What's Happening at Mizzou and Yale - And Why It Matters

You’ve probably heard, read, or seen in the news that something is happening at Mizzou and Yale. Among the numerous Facebook posts and statuses, tweets, articles, videos, and more, college students all over the country are standing in solidarity with the students of color on those college campuses who feel unsafe and have been affected by racism. As college students, neighbors to Mizzou, and citizens of this country, we have a responsibility to understand what is happening at these two schools. The fact that these things are occurring at higher institutions of learning in this year, 2015, is disgusting. But this problem of racism and institutionalized racism is real, and because it is real, we must seek to understand and to unite against it. So, if you haven’t already, here are some sources that will help explain the situations at Mizzou and Yale.

Mizzou

Credit: New York Times

  1. http://www.huffingtonpost.com/entry/tim-wolfe-homecoming-parade_56402cc8e4b0307f2cadea10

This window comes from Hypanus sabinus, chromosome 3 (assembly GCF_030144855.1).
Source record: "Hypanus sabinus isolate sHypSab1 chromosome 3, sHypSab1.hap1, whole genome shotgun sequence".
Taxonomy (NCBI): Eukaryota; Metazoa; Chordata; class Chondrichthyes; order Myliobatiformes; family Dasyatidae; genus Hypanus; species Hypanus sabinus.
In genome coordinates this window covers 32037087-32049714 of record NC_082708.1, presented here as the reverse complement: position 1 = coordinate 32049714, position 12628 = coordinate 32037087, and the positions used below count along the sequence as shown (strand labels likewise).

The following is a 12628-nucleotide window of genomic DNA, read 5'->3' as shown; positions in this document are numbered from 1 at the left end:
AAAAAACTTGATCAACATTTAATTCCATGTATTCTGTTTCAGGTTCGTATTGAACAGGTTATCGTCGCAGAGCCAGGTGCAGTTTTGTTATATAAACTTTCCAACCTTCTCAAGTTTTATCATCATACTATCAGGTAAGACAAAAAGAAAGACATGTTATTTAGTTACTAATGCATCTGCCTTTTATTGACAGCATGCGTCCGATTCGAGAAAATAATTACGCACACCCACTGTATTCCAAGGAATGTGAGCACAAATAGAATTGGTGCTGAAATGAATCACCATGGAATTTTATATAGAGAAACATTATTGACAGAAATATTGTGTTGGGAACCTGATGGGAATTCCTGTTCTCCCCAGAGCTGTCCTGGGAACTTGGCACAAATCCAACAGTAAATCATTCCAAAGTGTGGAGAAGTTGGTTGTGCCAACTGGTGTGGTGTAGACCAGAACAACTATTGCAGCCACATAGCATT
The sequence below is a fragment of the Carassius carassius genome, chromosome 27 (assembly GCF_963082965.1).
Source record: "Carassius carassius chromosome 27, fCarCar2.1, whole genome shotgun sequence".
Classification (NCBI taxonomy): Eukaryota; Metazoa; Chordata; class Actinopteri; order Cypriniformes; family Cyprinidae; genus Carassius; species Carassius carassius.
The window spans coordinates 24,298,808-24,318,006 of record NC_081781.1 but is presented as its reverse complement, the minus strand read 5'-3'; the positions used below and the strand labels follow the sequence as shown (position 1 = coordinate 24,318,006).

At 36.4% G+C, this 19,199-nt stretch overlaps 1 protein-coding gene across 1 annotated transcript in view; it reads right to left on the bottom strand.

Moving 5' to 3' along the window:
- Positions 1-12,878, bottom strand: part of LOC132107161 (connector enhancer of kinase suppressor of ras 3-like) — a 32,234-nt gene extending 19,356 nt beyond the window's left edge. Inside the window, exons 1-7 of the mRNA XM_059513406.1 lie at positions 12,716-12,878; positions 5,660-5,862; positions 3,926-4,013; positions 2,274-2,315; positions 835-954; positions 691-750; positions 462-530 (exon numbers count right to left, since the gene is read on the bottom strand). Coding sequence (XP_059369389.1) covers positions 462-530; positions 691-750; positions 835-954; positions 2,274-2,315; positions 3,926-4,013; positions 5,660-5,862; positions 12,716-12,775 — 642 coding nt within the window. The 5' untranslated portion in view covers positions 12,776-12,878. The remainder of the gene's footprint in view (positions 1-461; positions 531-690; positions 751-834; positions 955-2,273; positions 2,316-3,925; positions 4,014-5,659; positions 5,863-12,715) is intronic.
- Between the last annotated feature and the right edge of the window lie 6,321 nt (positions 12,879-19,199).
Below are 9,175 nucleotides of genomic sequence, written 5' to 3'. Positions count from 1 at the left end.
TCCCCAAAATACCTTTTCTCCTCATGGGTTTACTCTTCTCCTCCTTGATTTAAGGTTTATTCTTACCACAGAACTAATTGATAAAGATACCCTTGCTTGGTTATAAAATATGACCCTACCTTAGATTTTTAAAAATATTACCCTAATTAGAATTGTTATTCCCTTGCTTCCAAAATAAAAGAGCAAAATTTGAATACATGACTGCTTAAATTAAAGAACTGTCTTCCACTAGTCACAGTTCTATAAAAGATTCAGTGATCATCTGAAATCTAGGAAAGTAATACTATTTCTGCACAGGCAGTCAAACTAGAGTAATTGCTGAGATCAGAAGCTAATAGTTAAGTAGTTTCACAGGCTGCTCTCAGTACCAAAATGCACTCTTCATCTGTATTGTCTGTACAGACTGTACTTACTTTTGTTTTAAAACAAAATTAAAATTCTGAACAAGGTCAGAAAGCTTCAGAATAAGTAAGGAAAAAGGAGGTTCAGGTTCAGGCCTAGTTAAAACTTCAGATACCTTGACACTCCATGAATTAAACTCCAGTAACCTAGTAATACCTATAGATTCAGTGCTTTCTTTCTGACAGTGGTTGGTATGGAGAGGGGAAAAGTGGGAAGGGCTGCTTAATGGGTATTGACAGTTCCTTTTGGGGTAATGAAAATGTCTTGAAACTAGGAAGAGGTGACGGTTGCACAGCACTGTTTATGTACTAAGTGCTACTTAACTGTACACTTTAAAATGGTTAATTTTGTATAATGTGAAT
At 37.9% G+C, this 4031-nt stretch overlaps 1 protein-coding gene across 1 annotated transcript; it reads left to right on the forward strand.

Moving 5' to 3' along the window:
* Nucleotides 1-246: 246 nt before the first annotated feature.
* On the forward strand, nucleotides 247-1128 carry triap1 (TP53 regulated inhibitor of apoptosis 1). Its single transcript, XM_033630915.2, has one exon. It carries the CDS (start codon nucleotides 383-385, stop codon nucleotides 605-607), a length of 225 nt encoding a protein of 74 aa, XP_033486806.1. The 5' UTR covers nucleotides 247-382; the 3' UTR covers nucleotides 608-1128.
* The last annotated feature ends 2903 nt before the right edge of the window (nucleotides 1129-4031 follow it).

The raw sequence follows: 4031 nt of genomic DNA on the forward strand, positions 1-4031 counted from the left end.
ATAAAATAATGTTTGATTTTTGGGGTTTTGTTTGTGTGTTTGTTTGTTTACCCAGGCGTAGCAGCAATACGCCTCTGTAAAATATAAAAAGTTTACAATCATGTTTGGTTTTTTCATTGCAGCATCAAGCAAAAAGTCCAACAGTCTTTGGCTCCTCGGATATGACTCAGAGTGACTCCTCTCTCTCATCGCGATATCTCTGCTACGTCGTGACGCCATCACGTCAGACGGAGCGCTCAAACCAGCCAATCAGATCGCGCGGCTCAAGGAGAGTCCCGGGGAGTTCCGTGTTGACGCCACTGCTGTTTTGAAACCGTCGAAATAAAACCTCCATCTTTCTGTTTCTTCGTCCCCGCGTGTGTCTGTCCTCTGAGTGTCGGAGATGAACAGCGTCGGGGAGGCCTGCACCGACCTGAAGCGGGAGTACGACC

2. http://www.theatlantic.com/national/archive/2015/11/whats-happening-at-the-university-of-missouri/414870/?utm_source=SFFB
  3. http://www.huffingtonpost.com/entry/what-a-clash-between-press-and-mizzou-protestors-can-teach-us_56422e29e4b0411d3072b048
  4. https://lifeisahellofathing.wordpress.com/2015/11/10/an-open-letter-to-jonathan-butler-concernedstudents1950/

Yale

  1. http://www.huffingtonpost.com/aaron-lewis/whats-really-going-on-at-yale_b_8512736.html
  2. http://www.vox.com/2015/11/7/9689330/yale-halloween-email
  3. http://www.huffingtonpost.com/entry/yale-fraternity-white-girls-only-party-sae_5637c091e4b0631799134506

Across the country, these incidents are sparking dialogue within college campuses and beyond about the issue of institutionalized racism. As a WashU student, a Missouri resident, and a citizen of this country, take part in this dialogue. Whether it be talking to your roommate, reading more articles, making a Facebook status (#WashUstandswithMizzou), participating in formal protests or debates on campus, or simply reflecting or asking questions, these incidents demand our attention here and now.